You want a beautiful roof with quality shingles in a color that matches your home, neat detail work, and straight, clean lines. We can do that. However, what’s going on underneath your roof, in the attic space, is just as important.
The movement and temperature of air under your roof can affect the lifespan of your roof, and can dramatically change your heating and cooling bills. So let’s learn a little bit about what happens in your attic.
What is the attic?
Under the decking of your roof is a space of open air or insulation, this is called the attic. Even if there isn’t a walkable space, every home has this area for ventilation.
How does my attic temperature affect my home?
Because heat rises, this space under the roof can trap hot air rising through your home and create a stuffy, stifling pocket of air. Signs of this warm air getting trapped can vary, but you may have noticed this the last time you went looking in the attic for that old box of baseball cards.
Is hot air bad for my attic?
In the warmer months of spring and summer, trapped hot air can affect the temperature of your entire house. The hot air sitting in the attic space will drive up your cooling costs.
During the winter, the problems are different. Your furnace isn’t heating your attic, but poor insulation of your home could lead to hot air getting into your attic space. When snow sits on your roof, hot air in the attic can melt that snow, creating water and ice that will threaten the integrity of your roof. Ice dams may build up over time, and they can damage your shingles and even the roof decking underneath.
Fixing Attic Ventilation
Unless there is a way for the hot air to escape, it will continue to build up and be trapped. That’s why most building codes require some type of roof venting. With a ridge vent installed, the hot air can rise out of the attic space.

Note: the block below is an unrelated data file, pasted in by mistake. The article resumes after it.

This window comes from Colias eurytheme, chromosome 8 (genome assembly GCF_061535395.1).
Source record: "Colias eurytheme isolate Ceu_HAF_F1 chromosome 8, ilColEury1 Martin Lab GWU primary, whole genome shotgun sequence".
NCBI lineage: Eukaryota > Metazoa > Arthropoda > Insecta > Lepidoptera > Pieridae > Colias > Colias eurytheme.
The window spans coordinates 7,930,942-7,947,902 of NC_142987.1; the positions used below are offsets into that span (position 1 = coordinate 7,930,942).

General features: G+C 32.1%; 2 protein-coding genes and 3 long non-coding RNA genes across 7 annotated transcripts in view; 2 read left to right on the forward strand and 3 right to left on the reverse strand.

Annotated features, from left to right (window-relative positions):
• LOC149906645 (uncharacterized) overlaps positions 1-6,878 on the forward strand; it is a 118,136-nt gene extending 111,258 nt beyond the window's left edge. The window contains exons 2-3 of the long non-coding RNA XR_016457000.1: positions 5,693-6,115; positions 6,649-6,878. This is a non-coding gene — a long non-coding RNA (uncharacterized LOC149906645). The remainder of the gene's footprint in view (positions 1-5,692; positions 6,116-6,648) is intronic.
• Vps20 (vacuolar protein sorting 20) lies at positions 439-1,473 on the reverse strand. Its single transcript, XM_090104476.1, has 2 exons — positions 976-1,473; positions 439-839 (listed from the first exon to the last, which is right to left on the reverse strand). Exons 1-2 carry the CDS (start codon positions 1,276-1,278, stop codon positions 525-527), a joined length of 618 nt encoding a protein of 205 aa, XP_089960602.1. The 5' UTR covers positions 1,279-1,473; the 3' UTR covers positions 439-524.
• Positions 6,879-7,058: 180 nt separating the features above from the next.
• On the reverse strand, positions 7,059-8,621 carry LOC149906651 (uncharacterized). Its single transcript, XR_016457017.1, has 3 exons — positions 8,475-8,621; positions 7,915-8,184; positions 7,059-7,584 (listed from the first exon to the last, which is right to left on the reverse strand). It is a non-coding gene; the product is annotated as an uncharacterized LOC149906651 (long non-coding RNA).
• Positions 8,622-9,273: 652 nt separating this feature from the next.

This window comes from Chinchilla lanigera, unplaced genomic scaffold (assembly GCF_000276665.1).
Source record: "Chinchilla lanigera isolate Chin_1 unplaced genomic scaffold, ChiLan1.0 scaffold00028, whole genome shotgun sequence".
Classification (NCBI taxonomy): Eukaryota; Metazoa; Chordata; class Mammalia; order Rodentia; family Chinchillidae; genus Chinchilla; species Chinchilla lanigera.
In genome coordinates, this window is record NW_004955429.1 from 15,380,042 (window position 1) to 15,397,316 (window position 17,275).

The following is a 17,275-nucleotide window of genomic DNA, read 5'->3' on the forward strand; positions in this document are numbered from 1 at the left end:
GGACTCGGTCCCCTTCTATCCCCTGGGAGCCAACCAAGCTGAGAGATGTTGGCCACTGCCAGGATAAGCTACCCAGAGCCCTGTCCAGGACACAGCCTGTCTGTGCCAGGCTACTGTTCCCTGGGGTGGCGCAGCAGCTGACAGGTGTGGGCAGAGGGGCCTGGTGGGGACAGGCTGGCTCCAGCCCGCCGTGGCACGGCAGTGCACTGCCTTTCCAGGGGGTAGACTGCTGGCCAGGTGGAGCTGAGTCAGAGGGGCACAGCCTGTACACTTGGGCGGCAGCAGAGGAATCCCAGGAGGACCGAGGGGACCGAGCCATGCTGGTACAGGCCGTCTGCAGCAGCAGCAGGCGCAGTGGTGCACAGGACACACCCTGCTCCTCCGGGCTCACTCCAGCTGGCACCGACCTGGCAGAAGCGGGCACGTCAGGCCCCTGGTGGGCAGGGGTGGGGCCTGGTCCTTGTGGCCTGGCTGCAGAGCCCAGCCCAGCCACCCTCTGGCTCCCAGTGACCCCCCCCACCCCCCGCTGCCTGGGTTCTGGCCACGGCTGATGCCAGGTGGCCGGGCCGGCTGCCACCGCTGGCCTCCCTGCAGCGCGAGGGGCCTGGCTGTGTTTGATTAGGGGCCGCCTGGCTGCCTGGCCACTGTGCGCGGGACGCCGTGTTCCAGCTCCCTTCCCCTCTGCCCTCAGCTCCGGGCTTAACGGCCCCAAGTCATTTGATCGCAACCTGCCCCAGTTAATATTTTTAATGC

Many types of venting exist such as box vents and wind vents, but we recommend ridge venting for almost all homes. Ridge vent runs the length of the building’s peak, providing a way for air to escape, while keeping the ridge watertight.
Soffit is installed under the eaves of roofs, to close the underside of the overhang. With vents installed in the soffit, hot air can rise out the ridge vent, sucking cool air in through the soffit vent.
A successful ridge vent and soffit vent setup will create a continual cycle of fresh air under your roof, keeping temperatures normalized as well as preventing damaging moisture buildup.
Talk to a Roofing Professional
Whether you’re installing a new roof or improving your old one, talking to a professional roofer about your ventilation needs is a must. Make sure your roof installer carries high quality venting materials and is prepared to provide excellent ventilation for your roof.
Remember, your roof is about more than what you see on the surface!
Editor’s Note: This post was originally published in June 2017 and has been revamped and updated for accuracy and comprehensiveness in November 2020.